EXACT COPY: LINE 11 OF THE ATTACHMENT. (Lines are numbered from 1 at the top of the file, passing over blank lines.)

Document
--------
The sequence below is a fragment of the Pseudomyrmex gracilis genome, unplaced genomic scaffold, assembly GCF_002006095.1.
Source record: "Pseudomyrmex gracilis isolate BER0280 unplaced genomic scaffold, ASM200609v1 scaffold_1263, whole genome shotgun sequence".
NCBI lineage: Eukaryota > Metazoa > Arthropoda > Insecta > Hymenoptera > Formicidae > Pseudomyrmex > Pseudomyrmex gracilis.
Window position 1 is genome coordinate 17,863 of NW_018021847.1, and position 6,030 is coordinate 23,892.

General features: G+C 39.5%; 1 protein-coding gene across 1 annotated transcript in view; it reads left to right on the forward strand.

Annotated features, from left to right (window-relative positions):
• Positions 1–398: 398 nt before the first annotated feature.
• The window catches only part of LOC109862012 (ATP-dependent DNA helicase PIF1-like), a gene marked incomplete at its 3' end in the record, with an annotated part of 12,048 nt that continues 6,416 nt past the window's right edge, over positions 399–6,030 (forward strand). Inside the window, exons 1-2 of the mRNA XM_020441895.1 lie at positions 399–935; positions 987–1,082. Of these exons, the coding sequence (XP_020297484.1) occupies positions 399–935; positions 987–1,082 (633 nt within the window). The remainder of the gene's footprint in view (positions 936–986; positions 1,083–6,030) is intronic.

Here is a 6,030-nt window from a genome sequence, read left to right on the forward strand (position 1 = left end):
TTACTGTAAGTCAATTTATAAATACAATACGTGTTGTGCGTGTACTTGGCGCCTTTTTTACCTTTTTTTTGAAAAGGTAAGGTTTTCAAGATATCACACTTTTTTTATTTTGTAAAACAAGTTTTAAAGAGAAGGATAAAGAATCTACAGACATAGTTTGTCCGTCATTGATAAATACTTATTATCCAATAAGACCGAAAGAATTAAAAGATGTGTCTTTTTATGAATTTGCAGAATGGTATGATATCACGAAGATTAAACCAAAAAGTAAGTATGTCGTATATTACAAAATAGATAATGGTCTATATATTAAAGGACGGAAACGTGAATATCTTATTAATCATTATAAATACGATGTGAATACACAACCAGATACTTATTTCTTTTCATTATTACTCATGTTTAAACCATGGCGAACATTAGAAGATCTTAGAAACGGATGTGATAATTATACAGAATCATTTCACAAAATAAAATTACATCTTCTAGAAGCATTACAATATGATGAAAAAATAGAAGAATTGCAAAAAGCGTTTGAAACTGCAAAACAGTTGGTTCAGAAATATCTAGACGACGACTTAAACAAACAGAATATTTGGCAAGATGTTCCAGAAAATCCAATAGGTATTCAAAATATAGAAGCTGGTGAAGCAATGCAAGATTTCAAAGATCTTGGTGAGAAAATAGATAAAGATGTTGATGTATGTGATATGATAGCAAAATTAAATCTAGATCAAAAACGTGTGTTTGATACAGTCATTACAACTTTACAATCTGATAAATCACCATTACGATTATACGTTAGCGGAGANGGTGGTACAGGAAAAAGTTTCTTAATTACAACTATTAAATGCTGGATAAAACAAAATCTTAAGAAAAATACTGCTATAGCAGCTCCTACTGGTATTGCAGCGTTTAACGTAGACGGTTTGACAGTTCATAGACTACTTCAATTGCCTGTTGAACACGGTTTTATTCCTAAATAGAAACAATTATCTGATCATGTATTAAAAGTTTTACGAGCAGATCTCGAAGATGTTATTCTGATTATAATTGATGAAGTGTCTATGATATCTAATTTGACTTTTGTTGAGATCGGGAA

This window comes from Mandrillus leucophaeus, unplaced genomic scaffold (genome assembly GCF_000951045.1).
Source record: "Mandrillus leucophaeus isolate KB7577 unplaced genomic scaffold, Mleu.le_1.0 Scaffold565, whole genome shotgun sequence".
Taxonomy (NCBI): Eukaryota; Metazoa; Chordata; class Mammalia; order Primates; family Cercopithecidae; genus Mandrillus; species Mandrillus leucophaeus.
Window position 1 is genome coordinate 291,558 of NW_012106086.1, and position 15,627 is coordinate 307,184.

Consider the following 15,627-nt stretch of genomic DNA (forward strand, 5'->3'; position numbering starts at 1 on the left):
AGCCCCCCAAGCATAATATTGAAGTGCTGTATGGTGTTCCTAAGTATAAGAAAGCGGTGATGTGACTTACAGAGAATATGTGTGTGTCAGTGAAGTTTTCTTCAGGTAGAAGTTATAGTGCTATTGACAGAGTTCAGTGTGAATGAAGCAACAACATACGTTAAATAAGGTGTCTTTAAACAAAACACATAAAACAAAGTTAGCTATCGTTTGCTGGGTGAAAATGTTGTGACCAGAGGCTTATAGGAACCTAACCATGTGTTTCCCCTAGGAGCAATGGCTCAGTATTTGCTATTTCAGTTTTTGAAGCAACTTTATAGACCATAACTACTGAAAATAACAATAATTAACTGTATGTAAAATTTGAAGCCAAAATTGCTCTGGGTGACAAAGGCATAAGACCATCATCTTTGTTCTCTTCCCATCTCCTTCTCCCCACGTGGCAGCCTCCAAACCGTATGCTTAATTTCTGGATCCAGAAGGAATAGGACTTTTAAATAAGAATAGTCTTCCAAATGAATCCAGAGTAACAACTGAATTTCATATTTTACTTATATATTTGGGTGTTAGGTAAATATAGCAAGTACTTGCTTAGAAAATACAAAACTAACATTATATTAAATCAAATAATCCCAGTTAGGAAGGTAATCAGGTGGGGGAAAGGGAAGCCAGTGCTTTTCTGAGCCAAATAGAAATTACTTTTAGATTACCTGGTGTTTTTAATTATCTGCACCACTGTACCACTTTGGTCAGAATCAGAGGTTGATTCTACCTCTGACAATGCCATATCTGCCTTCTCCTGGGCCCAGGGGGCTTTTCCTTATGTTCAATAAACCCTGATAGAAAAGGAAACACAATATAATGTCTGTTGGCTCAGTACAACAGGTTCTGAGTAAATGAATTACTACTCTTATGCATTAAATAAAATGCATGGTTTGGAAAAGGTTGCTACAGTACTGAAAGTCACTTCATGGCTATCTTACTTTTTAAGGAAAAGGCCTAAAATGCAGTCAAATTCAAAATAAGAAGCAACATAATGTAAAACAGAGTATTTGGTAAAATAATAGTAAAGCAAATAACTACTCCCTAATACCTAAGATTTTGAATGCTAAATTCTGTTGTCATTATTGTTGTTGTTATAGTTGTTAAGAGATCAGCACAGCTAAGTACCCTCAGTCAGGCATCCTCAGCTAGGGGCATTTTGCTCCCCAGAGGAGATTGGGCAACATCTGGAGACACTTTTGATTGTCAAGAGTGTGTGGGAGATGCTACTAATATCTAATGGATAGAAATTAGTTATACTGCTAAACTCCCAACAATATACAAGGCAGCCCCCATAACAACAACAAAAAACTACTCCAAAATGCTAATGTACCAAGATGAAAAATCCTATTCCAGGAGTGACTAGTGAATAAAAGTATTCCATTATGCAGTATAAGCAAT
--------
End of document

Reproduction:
This window comes from Mandrillus leucophaeus, unplaced genomic scaffold (genome assembly GCF_000951045.1).